posted on Jul, 25 2013 @ 02:59 PM
reply to post by Chrisfishenstein

It has been used for a really long time now, sorry if this is new to you.....

Testing of the Dreamliner utilizing the population at large is a current event. In my OP, which you failed to read, I mentioned dates within the 2000's that saw the initiation of tentative forays into the use of this material. There were stops and starts - changing the shape and size in order to prevent further mishaps.

The Dreamliner saw gobs of this material used - far more than the 777, which also has had fuselage problems coincidental with one of the places carbon composite was put into play on that craft.

The possibility of spontaneous combustion or spontaneous disintegration at 30,000 feet, fully loaded (that means passengers), is not a safe way to test this material. But, heck, go back to You Tube and marvel at the wonders of science.

posted on Jul, 26 2013 @ 03:35 PM
reply to post by luxordelphi

Apparently you didn't read, just as I didnt.....The reason for me if you read is I can't watch videos....Hence the reason I said to go to youtube instead of linking the video...

Yeah the plane could be unsafe, but you are also speaking about a corvette......Which is more my talk, cars......Don't really care about the planes.....

But a good way to derail your own thread is by insulting posters in it.....So congrats on the 4 responses.....This plays a huge role in the reason why

posted on Jul, 27 2013 @ 12:38 PM
reply to post by Chrisfishenstein

Sorry if you felt did I when you said:

It has been used for a really long time now, sorry if this is new to you.....

and I apologize for my knee jerk reaction. Truth is, since I started this thread I have had big BIG problems which are ongoing. Avoiding these problems was my hope in originally hiding the Dreamliner behind the corvette and bicycles and the tango but all that has been to no avail. So, I'm a little touchy and hope you will forgive.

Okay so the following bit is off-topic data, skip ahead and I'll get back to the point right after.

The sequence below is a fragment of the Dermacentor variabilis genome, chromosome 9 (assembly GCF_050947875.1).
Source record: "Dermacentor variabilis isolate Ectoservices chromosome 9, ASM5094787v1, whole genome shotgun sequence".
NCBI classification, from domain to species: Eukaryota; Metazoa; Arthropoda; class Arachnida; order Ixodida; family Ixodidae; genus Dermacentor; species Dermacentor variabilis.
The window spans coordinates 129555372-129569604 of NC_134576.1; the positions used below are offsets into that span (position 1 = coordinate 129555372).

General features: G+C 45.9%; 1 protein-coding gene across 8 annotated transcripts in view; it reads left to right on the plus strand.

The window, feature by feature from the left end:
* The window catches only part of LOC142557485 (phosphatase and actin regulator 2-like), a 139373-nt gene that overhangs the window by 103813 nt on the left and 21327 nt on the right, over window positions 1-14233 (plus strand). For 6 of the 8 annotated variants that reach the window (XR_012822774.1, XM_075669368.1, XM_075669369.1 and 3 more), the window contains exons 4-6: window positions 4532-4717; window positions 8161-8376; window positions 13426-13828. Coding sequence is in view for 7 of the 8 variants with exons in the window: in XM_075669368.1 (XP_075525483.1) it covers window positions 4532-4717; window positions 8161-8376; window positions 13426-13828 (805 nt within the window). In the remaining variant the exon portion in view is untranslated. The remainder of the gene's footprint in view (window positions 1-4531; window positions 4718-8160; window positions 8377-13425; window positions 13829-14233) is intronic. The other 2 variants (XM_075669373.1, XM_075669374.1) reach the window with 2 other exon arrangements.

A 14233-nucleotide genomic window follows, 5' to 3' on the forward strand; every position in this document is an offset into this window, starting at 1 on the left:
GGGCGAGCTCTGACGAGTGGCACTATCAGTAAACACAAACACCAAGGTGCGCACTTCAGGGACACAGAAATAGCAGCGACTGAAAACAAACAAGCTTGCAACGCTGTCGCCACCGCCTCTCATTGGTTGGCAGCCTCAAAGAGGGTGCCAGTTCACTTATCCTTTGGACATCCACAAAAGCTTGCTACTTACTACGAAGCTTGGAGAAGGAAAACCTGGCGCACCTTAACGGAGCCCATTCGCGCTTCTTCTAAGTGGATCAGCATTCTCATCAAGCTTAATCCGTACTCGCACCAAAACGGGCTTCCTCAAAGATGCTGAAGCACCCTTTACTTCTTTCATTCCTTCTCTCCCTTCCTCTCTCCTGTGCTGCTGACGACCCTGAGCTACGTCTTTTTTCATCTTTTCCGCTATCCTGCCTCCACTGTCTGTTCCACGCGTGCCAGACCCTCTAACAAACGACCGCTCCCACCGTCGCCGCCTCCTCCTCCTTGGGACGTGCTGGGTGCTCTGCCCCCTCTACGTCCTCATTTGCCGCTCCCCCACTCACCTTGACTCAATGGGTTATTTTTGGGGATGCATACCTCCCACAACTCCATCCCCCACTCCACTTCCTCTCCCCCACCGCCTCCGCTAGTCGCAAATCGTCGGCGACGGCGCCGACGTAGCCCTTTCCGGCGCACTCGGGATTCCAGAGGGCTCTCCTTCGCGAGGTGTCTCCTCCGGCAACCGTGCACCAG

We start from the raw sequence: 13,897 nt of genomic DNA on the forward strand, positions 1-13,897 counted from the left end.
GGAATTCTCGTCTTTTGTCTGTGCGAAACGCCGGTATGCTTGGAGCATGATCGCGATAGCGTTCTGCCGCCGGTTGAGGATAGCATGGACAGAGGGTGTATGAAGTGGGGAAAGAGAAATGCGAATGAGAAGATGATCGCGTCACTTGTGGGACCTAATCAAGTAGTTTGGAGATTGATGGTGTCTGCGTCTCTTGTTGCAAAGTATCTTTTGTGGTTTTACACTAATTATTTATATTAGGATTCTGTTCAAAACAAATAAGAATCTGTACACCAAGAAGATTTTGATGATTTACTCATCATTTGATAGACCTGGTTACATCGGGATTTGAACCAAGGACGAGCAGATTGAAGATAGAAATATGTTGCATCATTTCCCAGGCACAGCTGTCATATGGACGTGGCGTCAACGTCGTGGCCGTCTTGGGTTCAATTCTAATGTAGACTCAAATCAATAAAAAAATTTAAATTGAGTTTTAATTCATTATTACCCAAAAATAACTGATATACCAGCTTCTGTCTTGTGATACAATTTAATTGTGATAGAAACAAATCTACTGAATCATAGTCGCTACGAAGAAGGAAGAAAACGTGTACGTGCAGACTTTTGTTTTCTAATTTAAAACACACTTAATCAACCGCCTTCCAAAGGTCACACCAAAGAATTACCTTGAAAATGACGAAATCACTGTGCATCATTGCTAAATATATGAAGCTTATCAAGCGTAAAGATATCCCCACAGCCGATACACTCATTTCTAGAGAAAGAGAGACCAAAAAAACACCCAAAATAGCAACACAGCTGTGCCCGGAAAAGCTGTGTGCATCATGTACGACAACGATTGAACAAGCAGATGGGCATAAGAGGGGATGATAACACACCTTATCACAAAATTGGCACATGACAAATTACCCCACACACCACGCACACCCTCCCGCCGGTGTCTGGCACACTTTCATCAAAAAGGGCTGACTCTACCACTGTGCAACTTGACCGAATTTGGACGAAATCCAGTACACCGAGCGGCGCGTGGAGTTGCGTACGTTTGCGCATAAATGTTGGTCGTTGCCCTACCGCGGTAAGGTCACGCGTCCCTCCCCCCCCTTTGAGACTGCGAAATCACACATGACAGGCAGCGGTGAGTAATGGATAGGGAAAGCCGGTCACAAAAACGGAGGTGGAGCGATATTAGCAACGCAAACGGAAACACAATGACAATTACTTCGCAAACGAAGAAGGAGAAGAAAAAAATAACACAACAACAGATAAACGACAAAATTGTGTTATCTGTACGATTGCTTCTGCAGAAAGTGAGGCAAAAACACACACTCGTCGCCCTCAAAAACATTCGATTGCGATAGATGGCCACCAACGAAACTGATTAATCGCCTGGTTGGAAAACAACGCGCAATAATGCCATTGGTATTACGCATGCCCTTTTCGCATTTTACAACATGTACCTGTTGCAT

I saw a graphic online which I can't find again. It showed the amounts of composite in the 777 compared to the Dreamliner, the 787. On the one hand, some of the wing and fuselage and some other areas were composite but in the Dreamliner it was almost all. The corvette has also seen an escalation in the use of this composite.

I found stories online of bicycles which had problems when the composite was used in places like the steering column but almost every week brings spontaneous combustion stories about the Dreamliner. Here are a few more from the past week:

Oven On A Boeing 787 Dreamliner Catches Fire In Midair

Qatar grounds a 787 as glitches pile up on Boeing jet

The airline and Boeing Co declined to give further details but industry sources said they were treating seriously reports that the aircraft had been grounded for days after smoke was seen near an electrical panel.

The 787 has suffered a spate of mishaps in recent weeks, including a spontaneous fire on an Ethiopian Airlines-owned 787 that broke out while the plane was parked at a remote stand at London's Heathrow airport for eight hours on July 12.